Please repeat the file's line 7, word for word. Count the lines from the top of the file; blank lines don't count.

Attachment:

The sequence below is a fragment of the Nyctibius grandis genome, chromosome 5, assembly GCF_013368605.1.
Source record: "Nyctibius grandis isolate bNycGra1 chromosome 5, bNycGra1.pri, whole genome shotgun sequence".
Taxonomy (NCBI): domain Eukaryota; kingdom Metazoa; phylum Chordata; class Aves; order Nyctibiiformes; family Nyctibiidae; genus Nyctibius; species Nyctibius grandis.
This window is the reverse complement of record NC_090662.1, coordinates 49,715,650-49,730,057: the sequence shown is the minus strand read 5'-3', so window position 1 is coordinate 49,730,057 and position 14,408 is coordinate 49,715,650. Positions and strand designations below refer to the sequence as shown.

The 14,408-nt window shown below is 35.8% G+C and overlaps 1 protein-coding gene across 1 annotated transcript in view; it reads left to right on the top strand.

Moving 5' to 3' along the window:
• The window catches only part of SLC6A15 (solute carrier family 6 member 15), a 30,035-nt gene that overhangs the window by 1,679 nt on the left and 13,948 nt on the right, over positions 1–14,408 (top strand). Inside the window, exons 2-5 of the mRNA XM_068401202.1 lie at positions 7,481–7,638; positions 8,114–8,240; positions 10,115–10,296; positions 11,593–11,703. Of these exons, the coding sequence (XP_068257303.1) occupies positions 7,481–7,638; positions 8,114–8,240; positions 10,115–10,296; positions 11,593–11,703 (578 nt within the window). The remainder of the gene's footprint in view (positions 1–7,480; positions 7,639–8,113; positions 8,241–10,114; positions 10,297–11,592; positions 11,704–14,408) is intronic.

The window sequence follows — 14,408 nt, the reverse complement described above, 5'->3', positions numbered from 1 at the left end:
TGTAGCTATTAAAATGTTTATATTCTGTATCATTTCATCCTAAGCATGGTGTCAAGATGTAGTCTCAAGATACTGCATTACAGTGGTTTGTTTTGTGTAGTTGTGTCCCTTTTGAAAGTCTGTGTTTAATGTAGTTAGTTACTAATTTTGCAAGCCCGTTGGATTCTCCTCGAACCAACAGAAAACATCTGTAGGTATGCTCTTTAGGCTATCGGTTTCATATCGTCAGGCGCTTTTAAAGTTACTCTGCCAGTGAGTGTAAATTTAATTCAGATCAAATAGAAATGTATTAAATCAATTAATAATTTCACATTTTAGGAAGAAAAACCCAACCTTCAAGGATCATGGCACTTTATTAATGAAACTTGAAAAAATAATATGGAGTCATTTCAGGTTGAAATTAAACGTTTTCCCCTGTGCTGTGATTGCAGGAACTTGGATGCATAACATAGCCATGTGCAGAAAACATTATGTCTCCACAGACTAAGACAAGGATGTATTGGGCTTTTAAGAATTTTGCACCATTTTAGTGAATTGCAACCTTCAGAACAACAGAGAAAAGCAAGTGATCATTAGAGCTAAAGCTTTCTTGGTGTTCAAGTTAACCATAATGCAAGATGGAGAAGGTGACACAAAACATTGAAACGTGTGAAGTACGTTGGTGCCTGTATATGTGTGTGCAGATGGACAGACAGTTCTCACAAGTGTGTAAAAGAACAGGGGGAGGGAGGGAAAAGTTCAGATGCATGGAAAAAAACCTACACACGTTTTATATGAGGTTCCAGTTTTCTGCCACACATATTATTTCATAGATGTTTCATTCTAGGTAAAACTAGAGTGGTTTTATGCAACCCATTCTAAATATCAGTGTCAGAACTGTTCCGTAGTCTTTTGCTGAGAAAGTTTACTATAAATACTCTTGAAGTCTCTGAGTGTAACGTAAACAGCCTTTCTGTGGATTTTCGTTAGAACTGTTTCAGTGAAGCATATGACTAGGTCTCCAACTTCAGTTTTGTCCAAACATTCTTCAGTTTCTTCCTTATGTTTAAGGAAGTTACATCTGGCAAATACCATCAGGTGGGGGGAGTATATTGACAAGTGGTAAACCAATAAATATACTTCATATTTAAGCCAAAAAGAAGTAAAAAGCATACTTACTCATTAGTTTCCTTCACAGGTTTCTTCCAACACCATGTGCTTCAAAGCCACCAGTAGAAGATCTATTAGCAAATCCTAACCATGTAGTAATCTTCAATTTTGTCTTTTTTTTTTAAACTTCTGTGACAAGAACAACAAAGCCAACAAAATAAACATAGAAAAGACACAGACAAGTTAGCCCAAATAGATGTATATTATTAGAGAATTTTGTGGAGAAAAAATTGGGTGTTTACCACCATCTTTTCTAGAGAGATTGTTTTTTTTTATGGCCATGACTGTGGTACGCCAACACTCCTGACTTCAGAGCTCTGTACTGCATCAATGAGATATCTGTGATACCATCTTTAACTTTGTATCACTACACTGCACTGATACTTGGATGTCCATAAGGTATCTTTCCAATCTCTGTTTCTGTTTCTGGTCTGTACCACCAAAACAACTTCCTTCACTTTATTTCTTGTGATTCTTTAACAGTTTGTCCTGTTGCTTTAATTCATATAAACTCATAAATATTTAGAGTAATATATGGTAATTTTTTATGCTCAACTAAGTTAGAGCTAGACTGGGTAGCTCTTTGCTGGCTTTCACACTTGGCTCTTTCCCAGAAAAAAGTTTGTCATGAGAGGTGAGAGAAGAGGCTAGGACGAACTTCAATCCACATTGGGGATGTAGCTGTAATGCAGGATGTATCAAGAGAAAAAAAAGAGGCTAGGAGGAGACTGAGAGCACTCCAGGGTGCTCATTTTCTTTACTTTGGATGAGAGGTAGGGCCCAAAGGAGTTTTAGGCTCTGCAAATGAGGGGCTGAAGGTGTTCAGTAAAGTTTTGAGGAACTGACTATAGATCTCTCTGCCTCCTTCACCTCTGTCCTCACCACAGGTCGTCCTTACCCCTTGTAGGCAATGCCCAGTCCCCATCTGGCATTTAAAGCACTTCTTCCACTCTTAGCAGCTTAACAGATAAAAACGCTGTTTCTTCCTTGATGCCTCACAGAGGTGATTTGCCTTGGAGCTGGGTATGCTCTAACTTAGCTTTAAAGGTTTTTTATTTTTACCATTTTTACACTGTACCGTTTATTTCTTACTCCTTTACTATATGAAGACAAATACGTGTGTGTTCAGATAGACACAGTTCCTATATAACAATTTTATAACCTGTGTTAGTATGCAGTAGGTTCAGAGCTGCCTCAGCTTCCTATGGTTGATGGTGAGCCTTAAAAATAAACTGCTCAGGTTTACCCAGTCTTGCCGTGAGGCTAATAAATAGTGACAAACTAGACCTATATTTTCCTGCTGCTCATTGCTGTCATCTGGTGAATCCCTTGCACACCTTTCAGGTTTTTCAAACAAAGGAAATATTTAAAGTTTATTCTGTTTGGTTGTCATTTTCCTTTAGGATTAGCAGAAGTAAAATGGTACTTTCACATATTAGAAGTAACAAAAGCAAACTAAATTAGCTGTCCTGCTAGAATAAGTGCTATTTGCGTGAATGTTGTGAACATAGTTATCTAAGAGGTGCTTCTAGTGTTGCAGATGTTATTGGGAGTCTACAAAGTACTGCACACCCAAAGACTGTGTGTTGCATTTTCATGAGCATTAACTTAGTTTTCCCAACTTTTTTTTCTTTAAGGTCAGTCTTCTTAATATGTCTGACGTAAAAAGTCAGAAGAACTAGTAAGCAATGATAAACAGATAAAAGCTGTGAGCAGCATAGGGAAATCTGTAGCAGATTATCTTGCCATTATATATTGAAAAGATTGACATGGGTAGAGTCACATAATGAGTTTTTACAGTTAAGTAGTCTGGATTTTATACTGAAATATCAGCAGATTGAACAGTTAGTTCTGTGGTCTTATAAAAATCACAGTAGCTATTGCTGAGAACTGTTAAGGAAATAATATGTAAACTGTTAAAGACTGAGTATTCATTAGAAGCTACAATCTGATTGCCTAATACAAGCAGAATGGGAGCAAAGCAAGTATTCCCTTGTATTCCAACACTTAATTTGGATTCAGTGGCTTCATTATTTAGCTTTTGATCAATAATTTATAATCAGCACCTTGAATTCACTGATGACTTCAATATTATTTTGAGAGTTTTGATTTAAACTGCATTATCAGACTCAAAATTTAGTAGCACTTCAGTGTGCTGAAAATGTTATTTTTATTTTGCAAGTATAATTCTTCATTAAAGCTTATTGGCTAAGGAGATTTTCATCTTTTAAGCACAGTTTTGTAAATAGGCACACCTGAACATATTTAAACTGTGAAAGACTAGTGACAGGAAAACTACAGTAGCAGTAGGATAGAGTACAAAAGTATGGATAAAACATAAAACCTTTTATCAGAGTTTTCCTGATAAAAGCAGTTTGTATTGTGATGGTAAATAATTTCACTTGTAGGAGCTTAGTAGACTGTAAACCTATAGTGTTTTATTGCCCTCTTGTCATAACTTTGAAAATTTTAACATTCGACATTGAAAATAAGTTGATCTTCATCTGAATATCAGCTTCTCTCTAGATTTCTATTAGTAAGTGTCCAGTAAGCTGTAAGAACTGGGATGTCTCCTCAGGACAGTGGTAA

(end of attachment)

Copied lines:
• The window catches only part of SLC6A15 (solute carrier family 6 member 15), a 30,035-nt gene that overhangs the window by 1,679 nt on the left and 13,948 nt on the right, over positions 1–14,408 (top strand). Inside the window, exons 2-5 of the mRNA XM_068401202.1 lie at positions 7,481–7,638; positions 8,114–8,240; positions 10,115–10,296; positions 11,593–11,703. Of these exons, the coding sequence (XP_068257303.1) occupies positions 7,481–7,638; positions 8,114–8,240; positions 10,115–10,296; positions 11,593–11,703 (578 nt within the window). The remainder of the gene's footprint in view (positions 1–7,480; positions 7,639–8,113; positions 8,241–10,114; positions 10,297–11,592; positions 11,704–14,408) is intronic.